Guentzel staying grounded while coming to terms with successby Michelle Crechiolo @PensInsideScoop / Penguins Team Reporter
WOODBURY, Minn. - As Jake Guentzel skated with the Stanley Cup hoisted over his head on June 11, 2017 at Bridgestone Arena in Nashville, Mike Sullivan was standing off to the side, watching, with a joyful smile stretched across his face.
"This kid's the real deal," Sullivan said to Ron Burkle and Mark Recchi as Guentzel did his lap. "He's only going to get better. No stage is too big for him, either. He's the real deal."
Guentzel was coming off an incredible postseason, where he led the NHL with 13 goals and tied the league rookie record with 21 points in 25 games as he helped the Penguins capture their second straight championship. And the following spring, Guentzel went on to have another monster performance.
Guentzel again recorded 21 points this past postseason, but this time in a mere 12 games as the Penguins were eliminated in the Second Round by the Washington Capitals. He remained at the top of the points leaderboard for the majority of the playoffs despite playing far fewer games.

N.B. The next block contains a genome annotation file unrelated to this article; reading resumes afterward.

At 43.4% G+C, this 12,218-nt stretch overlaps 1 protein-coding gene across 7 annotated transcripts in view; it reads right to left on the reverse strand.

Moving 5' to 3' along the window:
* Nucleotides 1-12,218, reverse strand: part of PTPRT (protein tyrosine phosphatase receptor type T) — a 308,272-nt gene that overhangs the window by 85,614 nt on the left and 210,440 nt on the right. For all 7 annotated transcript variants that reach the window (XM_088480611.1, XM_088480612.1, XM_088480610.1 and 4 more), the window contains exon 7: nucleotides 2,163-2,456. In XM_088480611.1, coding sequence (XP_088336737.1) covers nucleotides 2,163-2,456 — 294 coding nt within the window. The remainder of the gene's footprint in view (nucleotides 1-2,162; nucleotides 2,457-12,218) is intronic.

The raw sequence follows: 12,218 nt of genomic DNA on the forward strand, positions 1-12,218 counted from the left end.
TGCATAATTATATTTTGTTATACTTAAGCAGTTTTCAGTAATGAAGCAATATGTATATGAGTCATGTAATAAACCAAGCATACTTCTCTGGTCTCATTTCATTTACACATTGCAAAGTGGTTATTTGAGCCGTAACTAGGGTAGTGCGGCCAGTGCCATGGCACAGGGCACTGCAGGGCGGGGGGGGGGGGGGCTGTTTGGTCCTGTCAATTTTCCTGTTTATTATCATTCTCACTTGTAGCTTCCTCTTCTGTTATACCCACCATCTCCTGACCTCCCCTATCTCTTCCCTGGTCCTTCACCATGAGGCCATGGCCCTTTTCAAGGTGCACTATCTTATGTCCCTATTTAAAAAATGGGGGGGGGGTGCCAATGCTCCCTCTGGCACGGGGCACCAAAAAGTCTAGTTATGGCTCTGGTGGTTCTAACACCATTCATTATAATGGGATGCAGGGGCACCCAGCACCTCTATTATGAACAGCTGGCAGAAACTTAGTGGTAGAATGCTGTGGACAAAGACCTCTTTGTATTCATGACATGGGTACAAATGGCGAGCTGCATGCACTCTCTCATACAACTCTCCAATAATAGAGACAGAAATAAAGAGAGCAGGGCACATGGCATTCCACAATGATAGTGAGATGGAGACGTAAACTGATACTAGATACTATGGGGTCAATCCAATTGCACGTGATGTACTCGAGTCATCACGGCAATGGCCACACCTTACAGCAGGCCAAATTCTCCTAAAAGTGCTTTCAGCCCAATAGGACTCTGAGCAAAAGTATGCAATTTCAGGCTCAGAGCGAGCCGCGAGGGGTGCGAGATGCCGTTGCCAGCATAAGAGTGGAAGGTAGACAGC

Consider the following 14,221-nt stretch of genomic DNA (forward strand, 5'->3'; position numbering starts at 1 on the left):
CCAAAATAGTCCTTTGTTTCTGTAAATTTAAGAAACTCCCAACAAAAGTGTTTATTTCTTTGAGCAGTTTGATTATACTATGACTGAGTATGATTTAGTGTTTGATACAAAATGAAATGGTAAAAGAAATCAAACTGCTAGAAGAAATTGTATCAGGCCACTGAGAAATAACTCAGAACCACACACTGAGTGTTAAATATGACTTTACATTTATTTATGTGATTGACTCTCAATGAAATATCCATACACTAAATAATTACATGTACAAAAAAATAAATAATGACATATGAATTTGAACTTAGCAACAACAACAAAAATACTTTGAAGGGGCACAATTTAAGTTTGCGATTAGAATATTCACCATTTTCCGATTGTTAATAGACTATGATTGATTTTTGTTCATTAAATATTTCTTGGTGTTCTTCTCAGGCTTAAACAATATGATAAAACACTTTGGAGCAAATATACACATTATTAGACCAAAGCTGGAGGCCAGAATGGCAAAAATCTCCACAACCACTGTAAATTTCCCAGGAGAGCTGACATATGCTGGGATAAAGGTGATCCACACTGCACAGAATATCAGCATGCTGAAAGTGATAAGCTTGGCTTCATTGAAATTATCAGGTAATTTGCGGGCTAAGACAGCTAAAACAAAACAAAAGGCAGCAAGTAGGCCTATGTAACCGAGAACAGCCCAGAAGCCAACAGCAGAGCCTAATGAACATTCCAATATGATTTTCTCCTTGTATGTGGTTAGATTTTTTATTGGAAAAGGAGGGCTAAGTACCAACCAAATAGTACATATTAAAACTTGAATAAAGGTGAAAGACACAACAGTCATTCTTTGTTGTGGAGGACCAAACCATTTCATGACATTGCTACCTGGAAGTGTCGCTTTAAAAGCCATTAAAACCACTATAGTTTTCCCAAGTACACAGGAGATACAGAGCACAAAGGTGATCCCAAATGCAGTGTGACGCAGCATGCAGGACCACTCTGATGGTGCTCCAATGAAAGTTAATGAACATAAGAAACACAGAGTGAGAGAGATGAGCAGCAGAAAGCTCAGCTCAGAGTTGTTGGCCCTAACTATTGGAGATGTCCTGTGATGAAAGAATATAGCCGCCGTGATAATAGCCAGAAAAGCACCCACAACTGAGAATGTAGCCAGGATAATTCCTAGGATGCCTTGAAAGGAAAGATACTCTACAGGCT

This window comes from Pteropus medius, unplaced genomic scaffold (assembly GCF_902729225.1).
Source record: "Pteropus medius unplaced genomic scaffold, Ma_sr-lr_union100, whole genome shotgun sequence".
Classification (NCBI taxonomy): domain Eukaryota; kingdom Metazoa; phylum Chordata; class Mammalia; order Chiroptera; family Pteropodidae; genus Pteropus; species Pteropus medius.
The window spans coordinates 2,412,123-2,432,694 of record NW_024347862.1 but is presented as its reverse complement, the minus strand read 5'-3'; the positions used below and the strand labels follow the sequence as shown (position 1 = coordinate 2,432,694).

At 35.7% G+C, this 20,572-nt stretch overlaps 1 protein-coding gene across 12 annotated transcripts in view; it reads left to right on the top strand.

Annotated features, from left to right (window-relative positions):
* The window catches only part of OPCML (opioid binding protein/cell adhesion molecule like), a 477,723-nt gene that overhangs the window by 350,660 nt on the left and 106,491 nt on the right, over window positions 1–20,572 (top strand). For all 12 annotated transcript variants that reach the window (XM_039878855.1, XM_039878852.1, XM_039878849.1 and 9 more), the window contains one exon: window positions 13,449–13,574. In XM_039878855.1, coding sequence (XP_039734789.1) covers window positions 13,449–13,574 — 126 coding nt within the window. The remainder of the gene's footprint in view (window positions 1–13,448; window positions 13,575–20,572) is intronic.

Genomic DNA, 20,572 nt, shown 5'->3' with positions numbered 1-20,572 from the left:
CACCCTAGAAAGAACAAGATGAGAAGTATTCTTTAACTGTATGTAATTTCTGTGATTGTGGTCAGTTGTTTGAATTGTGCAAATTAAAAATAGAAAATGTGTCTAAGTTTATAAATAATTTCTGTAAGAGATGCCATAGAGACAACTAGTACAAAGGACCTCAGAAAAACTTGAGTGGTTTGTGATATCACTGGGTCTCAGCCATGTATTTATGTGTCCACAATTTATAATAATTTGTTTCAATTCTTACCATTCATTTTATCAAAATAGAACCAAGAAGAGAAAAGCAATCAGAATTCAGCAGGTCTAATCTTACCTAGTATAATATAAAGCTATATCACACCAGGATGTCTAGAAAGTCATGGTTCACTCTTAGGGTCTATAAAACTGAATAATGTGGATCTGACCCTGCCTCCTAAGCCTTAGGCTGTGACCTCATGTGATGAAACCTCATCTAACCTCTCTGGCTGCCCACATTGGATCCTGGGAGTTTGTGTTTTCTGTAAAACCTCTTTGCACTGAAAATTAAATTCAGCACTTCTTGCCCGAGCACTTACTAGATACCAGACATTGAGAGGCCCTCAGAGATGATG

Guentzel's preposterous runs have listed his name alongside numerous Hall of Famers for a myriad of different stats, most notably Mario Lemieux. For example, Guentzel finished the 2018 playoffs with 10 goals, with Lemieux being the only other player in league history to score 10-plus goals in each of his first two postseason appearances.
It's at the point where Guentzel's father, Mike, a long-time collegiate coach, will load up the DVR and re-watch some of Jake's games just to remind himself that yes, his son really is - as Sullivan put it - the real deal.
"It's like, did it really happen? Yes, it did," Mike said. "It's pretty unique. When the graphics come up on TV and you see some of the stuff, you're just blown away at some of the success."
Especially when that success comes from a kid from Minnesota who didn't get drafted until the third round, and was constantly overlooked at every level because of his size despite his obvious talent. And not only is Guentzel smaller; he looks younger than his 23 years and comes off as quiet and soft-spoken in interviews.